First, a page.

Ask the Antique Expert: Little Golden Shoes

Golden Shoes

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Dear Allan, I went to a craft fair recently and spotted these little gold shoes. I asked the lady about them and she didn’t really know what they were except for decoration. She just said that shoes were once a symbol of love and I should buy them for a loved one as a gift. I just thought it was a selling tactic, but they were sweet so I bought them and gave them to my nana for her birthday. She said the same thing, that these were a love token in days gone by and so I thought I’d write to you. I don’t need a valuation, there’s obviously no real worth here, they cost me less than £5, but I would love to know if there’s any history of symbolism to them.

Yours,
Mrs Parkin

Well, aren’t these pretty? While the lady on the craft stall obviously sounds like she has a good sales technique going on there, she is actually quite right -the shoe has been a symbol of good luck for thousands of years. There are lots of old superstitions out there involving shoes.

It seems ridiculous now but shoes used to be thrown at weddings to wish the couple a good, long and happy life. Scottish bridegrooms would often put a sixpence in their shoe for luck and to represent financial security and future wealth. Shoes had great significance to those in love and the connection between luck, love and marriage continues today. Shoe-shaped love tokens are therefore quite common.

The Victorians often gave shoeshaped love tokens and collecting small shoes was popular especially then and after World War II. These could be snuffboxes, pin cushions or any number of things. Often made of wood these small ornate shoes were sometimes given as a wedding present: in one would be a piece of coal and in the other a sugar cube, ensuring that the newlyweds would always enjoy sweetness and warmth! A set of snuffbox shoes may be worth as much as £300 today.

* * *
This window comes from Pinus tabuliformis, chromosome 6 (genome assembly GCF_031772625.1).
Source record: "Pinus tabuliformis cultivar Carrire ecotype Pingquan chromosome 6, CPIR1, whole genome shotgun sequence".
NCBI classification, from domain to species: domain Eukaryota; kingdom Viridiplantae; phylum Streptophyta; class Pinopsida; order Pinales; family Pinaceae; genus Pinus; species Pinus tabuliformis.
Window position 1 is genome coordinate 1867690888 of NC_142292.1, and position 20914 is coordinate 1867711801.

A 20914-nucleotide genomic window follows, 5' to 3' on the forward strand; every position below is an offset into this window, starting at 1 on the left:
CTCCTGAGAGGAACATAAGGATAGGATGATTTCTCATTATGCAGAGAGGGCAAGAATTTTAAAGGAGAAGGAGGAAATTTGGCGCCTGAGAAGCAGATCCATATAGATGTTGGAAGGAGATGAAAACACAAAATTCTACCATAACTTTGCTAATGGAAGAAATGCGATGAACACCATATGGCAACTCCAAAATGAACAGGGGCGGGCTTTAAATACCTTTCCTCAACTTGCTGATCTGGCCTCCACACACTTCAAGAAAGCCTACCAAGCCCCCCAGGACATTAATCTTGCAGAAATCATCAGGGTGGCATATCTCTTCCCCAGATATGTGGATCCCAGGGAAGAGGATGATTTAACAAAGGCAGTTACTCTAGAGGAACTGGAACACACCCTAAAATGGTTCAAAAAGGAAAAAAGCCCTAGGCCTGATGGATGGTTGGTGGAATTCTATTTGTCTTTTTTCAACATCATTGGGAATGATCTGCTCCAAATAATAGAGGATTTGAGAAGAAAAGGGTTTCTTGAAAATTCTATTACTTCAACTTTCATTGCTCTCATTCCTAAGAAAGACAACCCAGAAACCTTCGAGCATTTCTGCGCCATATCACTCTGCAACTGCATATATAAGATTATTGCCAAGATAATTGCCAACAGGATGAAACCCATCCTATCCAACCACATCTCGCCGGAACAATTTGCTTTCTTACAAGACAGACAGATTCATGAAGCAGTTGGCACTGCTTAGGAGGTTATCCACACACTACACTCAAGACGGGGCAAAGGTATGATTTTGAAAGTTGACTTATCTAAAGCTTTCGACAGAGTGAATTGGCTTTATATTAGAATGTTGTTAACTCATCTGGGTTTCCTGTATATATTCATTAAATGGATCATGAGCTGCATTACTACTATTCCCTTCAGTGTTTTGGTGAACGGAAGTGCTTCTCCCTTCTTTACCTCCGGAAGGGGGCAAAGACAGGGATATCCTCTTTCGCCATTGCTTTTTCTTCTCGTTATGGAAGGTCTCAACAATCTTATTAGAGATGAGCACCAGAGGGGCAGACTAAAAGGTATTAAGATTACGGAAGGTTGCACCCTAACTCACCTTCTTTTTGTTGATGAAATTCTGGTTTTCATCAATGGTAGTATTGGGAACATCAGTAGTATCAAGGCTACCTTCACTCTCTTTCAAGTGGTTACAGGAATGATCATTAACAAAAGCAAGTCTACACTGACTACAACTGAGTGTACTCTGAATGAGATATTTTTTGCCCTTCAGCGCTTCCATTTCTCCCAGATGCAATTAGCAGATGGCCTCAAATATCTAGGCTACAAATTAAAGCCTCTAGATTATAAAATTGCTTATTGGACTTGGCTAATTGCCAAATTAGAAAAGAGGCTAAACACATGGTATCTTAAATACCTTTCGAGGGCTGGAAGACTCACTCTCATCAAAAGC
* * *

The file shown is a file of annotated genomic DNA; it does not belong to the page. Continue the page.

The shoe was also a sign of fertility and many years ago a boot was often buried in the home of the newly wedded couple. A grain of corn was placed inside the boot, which it hoped would attract mice to nest and breed. From this came the idea that the wife would bear lots of children, who would look after her and her husband. To remind us of this, many Victorian miniature shoes show a mouse playing in the shoe.

Miniature shoes can be made from all sorts of materials including wood, porcelain, leather, copper, silver and of course nowadays plastic. Even today people have very special relationships with shoes and by extension miniature shoes.

The tradition of giving love tokens is centuries old and was particularly prevalent among rural and maritime communities. Love tokens could be given at any time, not just Valentine’s Day.

But love tokens weren’t just restricted to shoes. The types of objects people collected were varied. Some were simple paper ephemera, love tokens in the form of book marks, paper fans and small
cards commemorating the time and date of a wedding. Other items would be lockets containing a lock of hair from a loved one: a famous example of this being the lockets containing the hair of Lord Nelson and Elizabeth Hamilton. Some love tokens would be just that, tokens stamped or decorated with the date and perhaps a few words from a poem or psalm. Embroidery was also a popular decoration for tokens, small hankies or pieces of fabric would have names and dates stitched onto them.

Perhaps the earliest British love tokens are wooden love spoons. This tradition originated in 17th century Wales and was the perfect way for the mostly illiterate, young rustic men to convey their love!

Unfortunately, by the 1950s and 1960s, there weren’t many love tokens around. Charm bracelets were the new sentimental bracelet. Charms representing children, anniversaries, birthdays, places
traveled, and such were added one at a time to the bracelet. Husbands bought charms for their wives, while mothers bought for their daughters.

Of course giving flowers, jewellery and cards is the most obvious way to treat your sweetheart on Valentine’s day, but if you’re looking for something different and perhaps more traditional, then think about a shoe. You certainly won’t be the first person to use the symbolism of a shoe to proclaim your love.


Allan Blackburn - Antique Expert
Allan Blackburn – Antique Expert

GB Antiques Centre stresses that valuations given are an indication for insurance purposes only and are not necessarily what the item would sell for. Readers should also note that valuations are based on submitted photographs and any additional information provided by their owners. These valuations are intended to be indicative, not conclusive.

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